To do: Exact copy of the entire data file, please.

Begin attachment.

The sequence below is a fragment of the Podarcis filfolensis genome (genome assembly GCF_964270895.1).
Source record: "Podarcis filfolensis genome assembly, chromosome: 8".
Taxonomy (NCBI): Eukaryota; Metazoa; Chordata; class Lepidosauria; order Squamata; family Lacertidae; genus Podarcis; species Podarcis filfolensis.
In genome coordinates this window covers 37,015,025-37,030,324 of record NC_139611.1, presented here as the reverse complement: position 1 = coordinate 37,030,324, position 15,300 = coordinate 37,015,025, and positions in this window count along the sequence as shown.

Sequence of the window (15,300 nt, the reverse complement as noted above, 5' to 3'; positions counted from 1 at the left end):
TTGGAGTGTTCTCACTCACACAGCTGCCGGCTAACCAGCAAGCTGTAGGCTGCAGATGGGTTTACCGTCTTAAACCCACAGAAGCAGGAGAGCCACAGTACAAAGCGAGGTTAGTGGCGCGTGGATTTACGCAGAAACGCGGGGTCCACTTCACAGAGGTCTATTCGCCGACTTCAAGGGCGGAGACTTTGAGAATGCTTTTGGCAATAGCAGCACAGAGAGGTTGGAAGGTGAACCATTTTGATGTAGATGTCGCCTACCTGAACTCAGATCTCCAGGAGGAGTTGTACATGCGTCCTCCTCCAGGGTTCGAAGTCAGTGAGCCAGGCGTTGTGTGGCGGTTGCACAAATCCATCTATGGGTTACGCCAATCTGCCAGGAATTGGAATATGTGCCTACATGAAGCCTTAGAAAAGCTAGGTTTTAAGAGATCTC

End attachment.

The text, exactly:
The sequence below is a fragment of the Podarcis filfolensis genome (genome assembly GCF_964270895.1).
Source record: "Podarcis filfolensis genome assembly, chromosome: 8".
Taxonomy (NCBI): Eukaryota; Metazoa; Chordata; class Lepidosauria; order Squamata; family Lacertidae; genus Podarcis; species Podarcis filfolensis.
In genome coordinates this window covers 37,015,025-37,030,324 of record NC_139611.1, presented here as the reverse complement: position 1 = coordinate 37,030,324, position 15,300 = coordinate 37,015,025, and positions in this window count along the sequence as shown.

Sequence of the window (15,300 nt, the reverse complement as noted above, 5' to 3'; positions counted from 1 at the left end):
TTGGAGTGTTCTCACTCACACAGCTGCCGGCTAACCAGCAAGCTGTAGGCTGCAGATGGGTTTACCGTCTTAAACCCACAGAAGCAGGAGAGCCACAGTACAAAGCGAGGTTAGTGGCGCGTGGATTTACGCAGAAACGCGGGGTCCACTTCACAGAGGTCTATTCGCCGACTTCAAGGGCGGAGACTTTGAGAATGCTTTTGGCAATAGCAGCACAGAGAGGTTGGAAGGTGAACCATTTTGATGTAGATGTCGCCTACCTGAACTCAGATCTCCAGGAGGAGTTGTACATGCGTCCTCCTCCAGGGTTCGAAGTCAGTGAGCCAGGCGTTGTGTGGCGGTTGCACAAATCCATCTATGGGTTACGCCAATCTGCCAGGAATTGGAATATGTGCCTACATGAAGCCTTAGAAAAGCTAGGTTTTAAGAGATCTC